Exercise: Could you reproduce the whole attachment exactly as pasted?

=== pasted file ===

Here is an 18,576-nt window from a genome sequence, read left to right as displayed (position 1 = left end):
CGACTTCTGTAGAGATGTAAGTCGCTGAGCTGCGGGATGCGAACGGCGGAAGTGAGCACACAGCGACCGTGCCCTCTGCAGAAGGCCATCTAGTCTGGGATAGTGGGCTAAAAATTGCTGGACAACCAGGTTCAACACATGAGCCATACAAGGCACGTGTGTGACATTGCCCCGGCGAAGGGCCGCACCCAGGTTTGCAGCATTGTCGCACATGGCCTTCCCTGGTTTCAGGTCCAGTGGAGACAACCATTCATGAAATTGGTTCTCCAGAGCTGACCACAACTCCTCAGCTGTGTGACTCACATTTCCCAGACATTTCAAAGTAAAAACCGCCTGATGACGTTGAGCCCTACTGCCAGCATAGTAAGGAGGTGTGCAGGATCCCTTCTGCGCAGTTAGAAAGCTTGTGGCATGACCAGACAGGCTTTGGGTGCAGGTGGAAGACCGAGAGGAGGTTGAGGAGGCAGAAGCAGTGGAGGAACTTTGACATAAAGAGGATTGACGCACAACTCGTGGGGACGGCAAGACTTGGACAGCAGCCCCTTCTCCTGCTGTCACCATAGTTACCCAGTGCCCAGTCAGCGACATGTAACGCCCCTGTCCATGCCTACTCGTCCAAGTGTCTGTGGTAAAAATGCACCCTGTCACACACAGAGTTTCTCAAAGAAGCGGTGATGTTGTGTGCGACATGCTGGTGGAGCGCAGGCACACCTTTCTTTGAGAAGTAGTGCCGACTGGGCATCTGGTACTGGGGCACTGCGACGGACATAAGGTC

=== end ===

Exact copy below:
Here is an 18,576-nt window from a genome sequence, read left to right as displayed (position 1 = left end):
CGACTTCTGTAGAGATGTAAGTCGCTGAGCTGCGGGATGCGAACGGCGGAAGTGAGCACACAGCGACCGTGCCCTCTGCAGAAGGCCATCTAGTCTGGGATAGTGGGCTAAAAATTGCTGGACAACCAGGTTCAACACATGAGCCATACAAGGCACGTGTGTGACATTGCCCCGGCGAAGGGCCGCACCCAGGTTTGCAGCATTGTCGCACATGGCCTTCCCTGGTTTCAGGTCCAGTGGAGACAACCATTCATGAAATTGGTTCTCCAGAGCTGACCACAACTCCTCAGCTGTGTGACTCACATTTCCCAGACATTTCAAAGTAAAAACCGCCTGATGACGTTGAGCCCTACTGCCAGCATAGTAAGGAGGTGTGCAGGATCCCTTCTGCGCAGTTAGAAAGCTTGTGGCATGACCAGACAGGCTTTGGGTGCAGGTGGAAGACCGAGAGGAGGTTGAGGAGGCAGAAGCAGTGGAGGAACTTTGACATAAAGAGGATTGACGCACAACTCGTGGGGACGGCAAGACTTGGACAGCAGCCCCTTCTCCTGCTGTCACCATAGTTACCCAGTGCCCAGTCAGCGACATGTAACGCCCCTGTCCATGCCTACTCGTCCAAGTGTCTGTGGTAAAAATGCACCCTGTCACACACAGAGTTTCTCAAAGAAGCGGTGATGTTGTGTGCGACATGCTGGTGGAGCGCAGGCACACCTTTCTTTGAGAAGTAGTGCCGACTGGGCATCTGGTACTGGGGCACTGCGACGGACATAAGGTC